Every so often, there is talk about rising damp being a myth, and that it does not exist. Well, any property owner who has seen the tell-tale signs of dampness in their walls, as a result of dampness from the ground, will know that it certainly does exist. In 2020, rising damp certainly does exist and its existence is due to a number of reasons, which include, but are not limited to:
- Failure of an existing damp proof course (DPC)
- Bridging caused by raising of external ground (flower beds) or internal floors. This often happens over the years where suspended timber floors have been replaced with solid floors.
- The absence of a DPC which is usually in older buildings i.e. pre-Victorian.
Permeable building materials such as brick, stone and mortar allow damp from the ground to rise by capillary action. One of the biggest problems with damp rising from the ground is that it will result in the movement of ground salts, which include chlorides and nitrates. These salts are hygroscopic and are moisture absorbent. They tend to migrate into the internal plaster and due to their presence, when the humidity in the building is high, dampness will become more apparent. Tell-tale signs of dampness may appear in patches on the wall surfaces.
Rising dampness within a wall rarely goes higher than around 600mm up from floor level. The visual evidence can extend higher and this is usually due to high levels of hygroscopic salts or, could be due to another factor, such as water ingress from external building defects. An experienced Surveyor will be able to identify this.
It is important to mention that the amount of water which is absorbed by salt contamination will vary as a result of the relative humidity of the atmosphere within the room/property.
Salts which appear as white flour like dusting or crystallisation deposits on the wall surface are known as ‘efflorescence’. This can ruin decorations and can cause a break-down and spalling of the existing plaster/decorative finishes. The presence of salt efflorescence indicates that water has been on the surface but has evaporated. This is where salt efflorescence differs from hygroscopic salts, which continue to absorb moisture into the plaster, until they are removed.
Salts which appear as white flour like dusting or crystallisation deposits on the wall surface are known as ‘efflorescence’. This can ruin decorations and can cause a break-down and spalling of the existing plaster/decorative finishes.
Rising damp increases the moisture content within the home and reduces the surface temperature of walls, which can lead to additional problems such as:
- Decay, caused by both wet rot and dry rot to the floor timbers in contact with damp masonry as well as to joinery timbers such as skirting boards and the bottom of door frames
- Infestations by woodboring insects particularly if the ground floor is of a suspended timber construction.
- Condensation forming where the surface temperature of walls is colder.
Methods to determine moisture
There are three different ways to determine and/or measure moisture in brickwork and other masonry.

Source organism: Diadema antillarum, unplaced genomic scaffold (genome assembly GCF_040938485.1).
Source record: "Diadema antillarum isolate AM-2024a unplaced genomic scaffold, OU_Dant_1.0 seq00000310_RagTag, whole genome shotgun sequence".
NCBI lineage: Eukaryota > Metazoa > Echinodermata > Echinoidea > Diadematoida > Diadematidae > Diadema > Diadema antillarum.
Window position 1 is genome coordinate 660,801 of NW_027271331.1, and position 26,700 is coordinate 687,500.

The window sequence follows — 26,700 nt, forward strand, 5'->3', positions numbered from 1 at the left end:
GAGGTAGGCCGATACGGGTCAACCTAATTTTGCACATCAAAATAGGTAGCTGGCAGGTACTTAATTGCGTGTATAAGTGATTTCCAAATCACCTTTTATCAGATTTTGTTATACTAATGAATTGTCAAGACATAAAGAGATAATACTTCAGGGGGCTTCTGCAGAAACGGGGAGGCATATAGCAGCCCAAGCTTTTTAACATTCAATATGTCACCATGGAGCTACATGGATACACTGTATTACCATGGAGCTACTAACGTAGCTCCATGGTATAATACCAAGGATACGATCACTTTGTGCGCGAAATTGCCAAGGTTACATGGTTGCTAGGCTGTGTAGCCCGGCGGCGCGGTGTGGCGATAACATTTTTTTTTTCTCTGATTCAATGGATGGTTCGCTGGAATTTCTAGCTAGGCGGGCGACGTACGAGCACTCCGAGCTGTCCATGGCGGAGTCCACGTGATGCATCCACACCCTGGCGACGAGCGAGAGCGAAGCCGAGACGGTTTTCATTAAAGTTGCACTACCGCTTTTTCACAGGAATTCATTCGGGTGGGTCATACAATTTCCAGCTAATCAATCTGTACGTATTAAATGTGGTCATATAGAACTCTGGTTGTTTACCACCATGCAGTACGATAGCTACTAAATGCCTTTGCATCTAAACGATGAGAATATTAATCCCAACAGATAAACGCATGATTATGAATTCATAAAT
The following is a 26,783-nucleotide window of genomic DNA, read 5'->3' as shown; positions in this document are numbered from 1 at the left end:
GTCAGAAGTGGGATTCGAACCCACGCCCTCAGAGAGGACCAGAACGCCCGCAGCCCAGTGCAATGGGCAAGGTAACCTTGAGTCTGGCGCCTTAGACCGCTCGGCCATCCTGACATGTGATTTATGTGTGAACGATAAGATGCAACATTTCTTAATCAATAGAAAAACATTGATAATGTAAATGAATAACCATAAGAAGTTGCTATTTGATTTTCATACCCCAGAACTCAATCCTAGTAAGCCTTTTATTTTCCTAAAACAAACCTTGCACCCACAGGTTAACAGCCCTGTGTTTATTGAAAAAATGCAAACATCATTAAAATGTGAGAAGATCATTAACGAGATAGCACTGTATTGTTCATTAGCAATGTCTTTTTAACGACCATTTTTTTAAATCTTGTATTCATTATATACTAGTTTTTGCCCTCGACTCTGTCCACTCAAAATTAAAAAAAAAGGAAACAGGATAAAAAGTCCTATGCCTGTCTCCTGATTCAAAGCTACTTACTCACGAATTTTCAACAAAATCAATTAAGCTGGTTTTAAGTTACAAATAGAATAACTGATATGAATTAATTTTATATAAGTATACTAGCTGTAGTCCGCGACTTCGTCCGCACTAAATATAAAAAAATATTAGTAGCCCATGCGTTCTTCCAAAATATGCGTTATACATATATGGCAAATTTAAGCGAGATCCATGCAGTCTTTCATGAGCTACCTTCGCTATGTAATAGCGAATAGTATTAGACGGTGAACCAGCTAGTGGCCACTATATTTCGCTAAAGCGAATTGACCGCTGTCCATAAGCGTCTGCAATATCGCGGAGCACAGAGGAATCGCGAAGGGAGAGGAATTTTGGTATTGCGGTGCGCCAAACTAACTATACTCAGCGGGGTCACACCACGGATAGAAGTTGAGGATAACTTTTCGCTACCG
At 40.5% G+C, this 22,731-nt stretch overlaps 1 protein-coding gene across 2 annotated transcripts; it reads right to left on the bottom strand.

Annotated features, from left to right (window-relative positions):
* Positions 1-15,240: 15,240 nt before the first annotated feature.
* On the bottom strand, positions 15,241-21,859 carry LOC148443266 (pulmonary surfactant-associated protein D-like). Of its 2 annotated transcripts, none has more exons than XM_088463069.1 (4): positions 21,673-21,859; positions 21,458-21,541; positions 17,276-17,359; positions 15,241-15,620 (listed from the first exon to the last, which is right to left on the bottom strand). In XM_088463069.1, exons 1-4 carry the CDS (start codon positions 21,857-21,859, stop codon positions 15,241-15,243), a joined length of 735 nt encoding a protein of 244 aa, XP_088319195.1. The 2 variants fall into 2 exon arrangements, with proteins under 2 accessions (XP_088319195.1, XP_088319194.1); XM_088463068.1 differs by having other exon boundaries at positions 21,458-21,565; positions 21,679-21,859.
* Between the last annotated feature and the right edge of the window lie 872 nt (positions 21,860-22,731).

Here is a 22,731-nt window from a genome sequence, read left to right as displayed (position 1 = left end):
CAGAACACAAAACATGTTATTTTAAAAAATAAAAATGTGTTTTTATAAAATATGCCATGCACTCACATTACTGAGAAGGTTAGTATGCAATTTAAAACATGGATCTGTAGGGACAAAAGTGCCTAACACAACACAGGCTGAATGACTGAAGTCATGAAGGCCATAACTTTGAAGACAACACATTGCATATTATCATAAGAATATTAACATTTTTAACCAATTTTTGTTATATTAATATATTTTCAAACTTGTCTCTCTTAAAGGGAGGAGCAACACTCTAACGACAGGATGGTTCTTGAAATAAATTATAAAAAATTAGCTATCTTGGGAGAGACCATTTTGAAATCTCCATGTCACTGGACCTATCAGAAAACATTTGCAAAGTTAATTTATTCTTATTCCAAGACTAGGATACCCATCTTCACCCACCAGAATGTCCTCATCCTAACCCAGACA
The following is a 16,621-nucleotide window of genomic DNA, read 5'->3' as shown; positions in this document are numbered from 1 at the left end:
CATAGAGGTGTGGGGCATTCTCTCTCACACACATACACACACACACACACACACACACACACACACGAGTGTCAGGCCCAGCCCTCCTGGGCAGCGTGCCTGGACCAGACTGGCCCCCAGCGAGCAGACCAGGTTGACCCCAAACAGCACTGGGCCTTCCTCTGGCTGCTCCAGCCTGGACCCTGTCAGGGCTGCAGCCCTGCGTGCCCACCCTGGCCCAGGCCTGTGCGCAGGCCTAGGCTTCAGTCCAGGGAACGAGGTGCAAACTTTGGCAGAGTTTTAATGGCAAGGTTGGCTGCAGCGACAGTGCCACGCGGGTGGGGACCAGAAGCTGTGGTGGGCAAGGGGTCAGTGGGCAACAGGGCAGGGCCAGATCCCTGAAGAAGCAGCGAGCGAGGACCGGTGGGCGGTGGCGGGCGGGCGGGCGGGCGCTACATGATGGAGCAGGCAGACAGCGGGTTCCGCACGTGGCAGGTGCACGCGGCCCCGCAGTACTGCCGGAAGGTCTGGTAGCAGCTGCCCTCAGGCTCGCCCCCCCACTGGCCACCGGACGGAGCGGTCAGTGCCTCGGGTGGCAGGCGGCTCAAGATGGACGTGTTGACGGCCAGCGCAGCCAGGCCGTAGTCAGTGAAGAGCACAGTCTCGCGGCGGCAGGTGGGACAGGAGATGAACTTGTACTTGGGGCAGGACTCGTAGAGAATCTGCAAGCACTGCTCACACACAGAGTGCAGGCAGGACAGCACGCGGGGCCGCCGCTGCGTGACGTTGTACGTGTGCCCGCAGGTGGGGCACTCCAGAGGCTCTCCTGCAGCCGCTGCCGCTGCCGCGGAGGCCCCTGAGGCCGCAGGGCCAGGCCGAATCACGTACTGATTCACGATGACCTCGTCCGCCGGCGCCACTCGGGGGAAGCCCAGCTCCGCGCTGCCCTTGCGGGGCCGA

- Electrical – Conductivity. Radio Frequency and Capacitance
- Chemical – by use a Carbide method
- Gravimetric – oven drying method
The most common less destructive approach is an Electrical method, using meters such as a Protimeter MMS2, which can be taken quickly and easily.
Conductivity Meters is completed by placing two probes on the surface, or by embedding them in the depth of the wall. The resistance of the wall and the meter’s reading are influenced by the moisture content in the wall. Radio frequency search mode (on the Protimeter MMS2) is where the machine is placed on the surface of the wall and a reading is taken beneath the plaster.
This is useful in experienced hands to interpret the results given, which are normally taken from the base of the wall rising upwards to provide a moisture profile.
Chemical Methods together with Gravimetric Methods require destructive drilled samples to be taken which is a far less practical option.
Remedial action – what to do
The most important thing to do is to arrange to have an inspection from an established company with years of experience carrying out damp proofing, who are members of the Property Care Association (PCA). They will arrange for one of their CSRT (Certified Surveyor Remedial Treatment) Surveyors to carry out an inspection of the specified area and provide a detailed Report/Quotation.
This report should list the type, age and construction of the property, together with their observations both internally and externally. Where applicable, recommendations will be made for works required i.e. installation of a Chemical Damp Proof Course, together with associated works, such as specialist replastering using a salt resistant specification/plaster mix.
Why come to Preservation Treatments?
We have been established since 1972 and we are very proud to say that a significant amount of the work which we carry out comes through existing clients and recommendations.
We are also proud to confirm that:
- We are members of the PCA (Property Care Association)
- Some of our Surveyors are also PCA WDS (Waterproofing Design Specialists)
- All our Surveyors are CSRT qualified with continued CPD training throughout their year
- We are able to offer GPI back-up insurance (Guarantee Protection Insurance) on most aspects of our work
- All staff are trained in Health and Safety aspect of work
- We have numerous trade affiliations including:
- CHAS (Construction Health and Safety
- SAFE CONTRACTOR
- BS ISO 9001:2015 Quality Management
- BS ISO 14001:2015 Environment Management system
If you require some remedial damp proofing why not call a specialist so they can give you their expert opinion.